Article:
Wow, sometimes it is so easy to get sidetracked by the vagaries of life. I had meant to get in a few more posts of Chris and Ama’s Costa Rican adventure but we got slowed down with insurance incidentals since I just turned sixty-five and had to transition over to Medicare and we had to figure all of this stuff out. But by the last minute of the last day of our last month of employee coverage, we managed to get us both some kind of coverage. The Cadillac healthcare we’ve enjoyed for so long just left the driveway.
Anyway enough of my banal ravings, let’s get back to some sightseeing we did last week. Chris is a big orchid guy. He has worked in green houses cultivating them and has travelled through the tropics in search of finer specimens. I had done some research and found a national park further down the Nicoya peninsula that had a hike through a section of forest populated with a broad collection of dry forest orchids. The Monte Alto Reserve was about an hour and a half south of Negra, so we headed out early one sunny morning.
Just a few kilometers past the orange growing mecca of Hojancha, we bumped our way down a rutted track that led us to the ranger shack at Monte Alto. Miguel was manning the office and collected a few colones from each of us to enter the reserve. We started asking about orchids and it turns out that he has written a book on the orchid species of Costa Rica. Chris’ excitement about the tropical flora was infectious and Miguel agreed to guide us for a ways through the orchid loop trail at the reserve. He said he had ten minutes to spare but ended up hiking with us for well over a half an hour. Chris was in his element geeking out over the array of orchids and between he and Miguel we soon knew all we needed to about the fascinating plants.
After we re-emerged at the trailhead, we decided on a longer hike up to the mirador or overlook up the side of the mountain. We grabbed our water and started busting a sweat as the trail began to gain in altitude and wind its way uphill. We spotted some cool birds and a pair of pisotes that quickly climbed down from their tree and ran off up into the jungle. The path hugged the hillside sometimes becoming a narrow ledge before dropping into small valleys with rickety wooden bridges.
About halfway in, things got steep and the loose dirt was slippery underfoot. Luckily there was a little relief from the canopy of trees overhead but it was slow going in patches. PJ powered ahead and we all did our best to trail along behind. The last stretch before popping out of the jungle onto the dirt road up to the lookout platform was brutal. We lost the others somewhere along the way.
After waiting a while at the fork up to the mirador, PJ and I carried on. It was great to take a breather and catch a bit of breeze up at the hilltop. We could see miles in all directions, the orange groves of Hojancha on one side and in the distance to the west, the Pacific Ocean. We rested a few minutes then began the hike back down.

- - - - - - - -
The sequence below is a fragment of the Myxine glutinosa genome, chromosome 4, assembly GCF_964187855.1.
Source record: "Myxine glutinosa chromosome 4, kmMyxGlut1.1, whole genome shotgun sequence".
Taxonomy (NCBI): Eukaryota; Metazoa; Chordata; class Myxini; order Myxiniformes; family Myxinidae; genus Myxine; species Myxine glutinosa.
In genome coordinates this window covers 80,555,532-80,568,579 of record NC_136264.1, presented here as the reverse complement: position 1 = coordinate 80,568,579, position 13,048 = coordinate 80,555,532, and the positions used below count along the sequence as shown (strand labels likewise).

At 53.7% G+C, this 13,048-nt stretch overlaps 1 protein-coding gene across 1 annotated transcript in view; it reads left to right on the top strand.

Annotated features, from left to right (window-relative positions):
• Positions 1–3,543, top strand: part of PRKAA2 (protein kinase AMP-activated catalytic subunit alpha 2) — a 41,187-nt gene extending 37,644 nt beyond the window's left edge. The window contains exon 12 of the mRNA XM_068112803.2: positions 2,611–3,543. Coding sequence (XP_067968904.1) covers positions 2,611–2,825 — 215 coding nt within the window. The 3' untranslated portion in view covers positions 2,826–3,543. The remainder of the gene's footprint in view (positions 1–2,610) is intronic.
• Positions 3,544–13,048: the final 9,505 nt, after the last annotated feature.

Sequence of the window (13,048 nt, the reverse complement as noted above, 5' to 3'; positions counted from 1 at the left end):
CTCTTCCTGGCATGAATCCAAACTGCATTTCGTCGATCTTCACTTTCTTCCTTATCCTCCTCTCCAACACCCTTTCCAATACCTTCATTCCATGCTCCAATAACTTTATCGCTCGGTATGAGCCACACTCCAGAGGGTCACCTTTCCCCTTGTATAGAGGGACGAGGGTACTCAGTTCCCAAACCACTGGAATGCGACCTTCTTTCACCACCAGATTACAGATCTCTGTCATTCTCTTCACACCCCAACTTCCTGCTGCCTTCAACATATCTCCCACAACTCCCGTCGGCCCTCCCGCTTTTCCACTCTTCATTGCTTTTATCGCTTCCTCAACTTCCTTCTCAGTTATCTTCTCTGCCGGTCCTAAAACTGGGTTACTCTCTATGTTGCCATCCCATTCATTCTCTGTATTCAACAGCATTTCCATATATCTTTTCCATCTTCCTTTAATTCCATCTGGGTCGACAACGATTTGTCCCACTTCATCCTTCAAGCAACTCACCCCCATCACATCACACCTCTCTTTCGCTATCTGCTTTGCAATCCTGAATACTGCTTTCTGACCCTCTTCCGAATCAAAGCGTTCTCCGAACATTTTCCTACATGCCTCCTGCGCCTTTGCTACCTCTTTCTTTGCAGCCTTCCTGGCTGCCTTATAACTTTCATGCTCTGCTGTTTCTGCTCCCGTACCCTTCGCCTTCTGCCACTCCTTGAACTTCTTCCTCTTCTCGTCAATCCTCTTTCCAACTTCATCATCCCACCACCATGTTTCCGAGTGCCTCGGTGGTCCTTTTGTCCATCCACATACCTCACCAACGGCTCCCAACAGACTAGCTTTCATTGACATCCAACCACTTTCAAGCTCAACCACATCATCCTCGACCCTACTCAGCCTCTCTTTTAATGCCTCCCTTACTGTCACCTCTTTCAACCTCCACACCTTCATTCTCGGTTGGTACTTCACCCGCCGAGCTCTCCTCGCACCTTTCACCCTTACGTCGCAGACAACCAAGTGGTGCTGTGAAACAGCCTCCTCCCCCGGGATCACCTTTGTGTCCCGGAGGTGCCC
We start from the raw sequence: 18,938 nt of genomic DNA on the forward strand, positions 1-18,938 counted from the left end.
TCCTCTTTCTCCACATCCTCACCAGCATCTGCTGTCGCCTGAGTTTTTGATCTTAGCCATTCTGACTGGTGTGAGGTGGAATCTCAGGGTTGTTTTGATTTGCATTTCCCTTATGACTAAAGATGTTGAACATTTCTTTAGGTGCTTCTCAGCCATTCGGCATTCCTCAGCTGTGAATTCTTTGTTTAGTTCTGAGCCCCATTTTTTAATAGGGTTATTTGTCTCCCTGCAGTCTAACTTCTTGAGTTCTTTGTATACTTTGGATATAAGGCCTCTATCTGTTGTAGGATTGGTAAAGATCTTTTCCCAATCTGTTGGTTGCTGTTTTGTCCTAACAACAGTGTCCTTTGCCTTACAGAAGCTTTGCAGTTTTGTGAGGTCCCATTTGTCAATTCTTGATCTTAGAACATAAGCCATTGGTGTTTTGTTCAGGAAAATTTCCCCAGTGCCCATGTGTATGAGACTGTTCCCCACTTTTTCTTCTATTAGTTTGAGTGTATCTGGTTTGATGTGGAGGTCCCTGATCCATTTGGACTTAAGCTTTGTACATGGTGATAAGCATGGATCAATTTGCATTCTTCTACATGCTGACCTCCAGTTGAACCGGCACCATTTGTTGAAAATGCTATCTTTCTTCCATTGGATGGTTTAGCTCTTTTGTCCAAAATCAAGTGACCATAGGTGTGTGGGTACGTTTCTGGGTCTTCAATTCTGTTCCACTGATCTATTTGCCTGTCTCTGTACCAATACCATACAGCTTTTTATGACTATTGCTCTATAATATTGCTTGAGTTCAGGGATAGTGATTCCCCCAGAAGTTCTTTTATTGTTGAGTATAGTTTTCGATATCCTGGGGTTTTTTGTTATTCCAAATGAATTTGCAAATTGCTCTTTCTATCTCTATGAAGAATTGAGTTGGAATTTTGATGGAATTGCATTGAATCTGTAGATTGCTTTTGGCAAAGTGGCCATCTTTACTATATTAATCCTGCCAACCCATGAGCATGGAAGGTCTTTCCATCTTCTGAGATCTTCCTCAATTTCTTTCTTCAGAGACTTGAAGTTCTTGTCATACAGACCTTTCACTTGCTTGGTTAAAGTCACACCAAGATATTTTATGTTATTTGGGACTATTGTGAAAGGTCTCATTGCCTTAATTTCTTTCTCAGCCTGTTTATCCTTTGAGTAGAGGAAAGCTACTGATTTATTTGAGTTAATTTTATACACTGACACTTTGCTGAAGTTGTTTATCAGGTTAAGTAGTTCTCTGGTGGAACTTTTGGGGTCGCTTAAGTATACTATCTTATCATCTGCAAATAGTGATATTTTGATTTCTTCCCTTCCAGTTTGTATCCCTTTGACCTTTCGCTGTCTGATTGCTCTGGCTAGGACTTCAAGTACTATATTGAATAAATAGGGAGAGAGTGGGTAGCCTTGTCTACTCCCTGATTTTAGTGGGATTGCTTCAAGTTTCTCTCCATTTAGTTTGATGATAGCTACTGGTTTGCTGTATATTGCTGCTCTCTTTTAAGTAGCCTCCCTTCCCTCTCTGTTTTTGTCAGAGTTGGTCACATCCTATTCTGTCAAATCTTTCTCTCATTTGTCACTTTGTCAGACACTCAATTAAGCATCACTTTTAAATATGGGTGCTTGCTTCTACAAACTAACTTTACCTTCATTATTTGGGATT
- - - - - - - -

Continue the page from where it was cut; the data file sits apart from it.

I got a brainstorm and convinced PJ we could have an easier way walking back down on the graded road instead of tripping through the roots and stumps of the trail we had just ascended. Although skeptical, she reluctantly agreed. We trudged along the road, reaching over a fence to pilfer a few oranges as we walked along the dusty track. It turned out she was right to be skeptical. We ended up lost and emerged on the far side of Hojancha. We were feeling pretty beat by now and we’re worried about Chris and Ama waiting back at the park office.
We asked some locals in a farm truck how to get back. Long way, they said. One Tico told us to check out his brother Tuto at a nearby house. He has a “taxi” and might take us. Turns out Tuto has a thoroughly beaten up old diesel Nissan pick up, but he’s willing to drive us over if we can wait until he finishes his lunch. We grab a seat on a bench out on his porch and tear into a couple of oranges he had left with us to get as much juice as we can out of them to slake our thirst. Not much later, he came out and slowly bounced down all the secret short cuts to get us back to Monte Alto. We were glad we waited for him instead of continuing the walk because it turned out to be much farther then we thought.
We reconnected with Chris and Ama and fired up the Santa Fe for the ride home. A quick stop in Hojancha to load up on liquids then an easy commute through Nicoya and Santa Cruz back to the beach. Everyone was up for some lounge time except Oso who demanded a walk, so off we went down to Playa Lagartillo. A hawk was waiting for us on the dead tree in the bay just off the beach entry at Rancho. Another beautiful blue sky day.
2 thoughts on “Monte Alto Reserve”
Yeow, scary thought of being lost in the jungle! Glad to see you all having a good time. Great pictures, Mike. Love you all. Meema
Ha! Not so much jungle as a little used dirt road running through cow country and orange groves. Nothing scary about it except the distance before us to get back to the reserve. It was a fun misadventure. How else would I know that Tuto could get “one hectare, two hectares, 70 hectares, no ninety hectares” heck, I’ll bet he would have sold me the whole city of Hojancha if I had stuck around.